Lime Legal

Best of homes, worst of homes Mar 2017

Published 02 March 2024

Ann Widdecombe recalls a childhood of colonial luxury in Singapore. And slumming it in a dingy bedsit as a young Tory candidate

I had so many happy homes in childhood that it is hard to pick out the best. But probably it was a large, colonial bungalow standing on concrete blocks in which we lived in Singapore (right). When I went back in 1998 it was still there, and I had only to look at it to be transported back in memory to those far off days of sun, empire and innocence. I returned again in 2000 and it had gone.

We went out to Singapore in 1953, the year of the Queen’s coronation. My last memories of England were of queuing up to get my coronation mug and small bag of sweets (sweets were still a source of wonder then as rationing had only just ended). There was precious little civilian airflight in those days and we made a three-week journey by sea. You would pay half a year’s salary for such a luxury cruise now but then it was all in the course of duty.

The house was white with black shutters, and a garden in which bamboo trees and bananas grew. There were also large white flowers called Keng Hua which bloomed only at night.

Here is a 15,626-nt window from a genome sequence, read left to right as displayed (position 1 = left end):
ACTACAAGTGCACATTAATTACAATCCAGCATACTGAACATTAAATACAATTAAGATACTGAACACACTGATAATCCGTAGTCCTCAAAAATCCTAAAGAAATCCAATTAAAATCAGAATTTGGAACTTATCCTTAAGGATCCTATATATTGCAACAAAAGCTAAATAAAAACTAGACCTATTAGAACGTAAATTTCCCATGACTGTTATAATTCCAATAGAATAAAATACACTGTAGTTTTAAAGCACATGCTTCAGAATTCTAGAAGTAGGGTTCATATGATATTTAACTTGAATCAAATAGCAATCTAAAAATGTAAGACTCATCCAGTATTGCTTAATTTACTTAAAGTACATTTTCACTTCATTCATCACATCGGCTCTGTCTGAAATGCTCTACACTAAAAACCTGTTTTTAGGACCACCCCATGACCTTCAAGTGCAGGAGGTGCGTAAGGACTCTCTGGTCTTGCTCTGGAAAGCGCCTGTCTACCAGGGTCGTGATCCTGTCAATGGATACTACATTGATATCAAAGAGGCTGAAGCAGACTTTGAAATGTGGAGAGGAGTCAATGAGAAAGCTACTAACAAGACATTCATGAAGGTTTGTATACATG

When we came back to England and my parents bought their first house they called it Keng Hua. In the Singapore house I began a lifelong friendship with Moi, the daughter of my Amah (right). We are still in touch and, amazingly, my Amah is still alive in her late 90s (below).

We left in 1956, in one of the last ships to get through the Suez canal before Nasser closed it. I did not go back until 1983, when empire was a distant memory and Singapore a thriving country doing rather better than Britain.

My worst home? A bedsit in Todmorden Road, Burnley. I was selected as Conservative candidate in 1977 and needed a base for the weekends when I was nursing the constituency. I was living and working in London as well as travelling to Lancashire, so it was an immensely expensive business for a middle ranking administrator in her early 30s. So I chose a single room with shared facilities and a dismal view of dilapidated roofs.

The house was clean, the other occupants pleasant and the landlady was a good one. But there is something soulless about homes which are essentially no more than hotels. The room never took on my personality, never had flowers, photos or ornaments, never seemed welcoming or waiting for my return. One of the other occupants was not fussy about the way she left the bathroom and I never once had a bath there! Indeed, during the election, I used the bathrooms of party supporters.

The kitchen was also dreary, though not dirty, and I would rather go out and buy fish and chips than cook in it. I spent as little time as possible in the room and sometimes wondered why I did not merely erect a tent. It was all worth it in the end, when we halved the labour majority in a seat which in those days was a run-down mining and cotton town with only a good football team to its name.

When I eventually did get elected I once more needed a second home, but this time it was a charming country cottage over which I shed a tear when I sold it. I shed no tears for the room in Todmorden Road.

Ann Widdecombe is Conservative MP for Maidstone and the Weald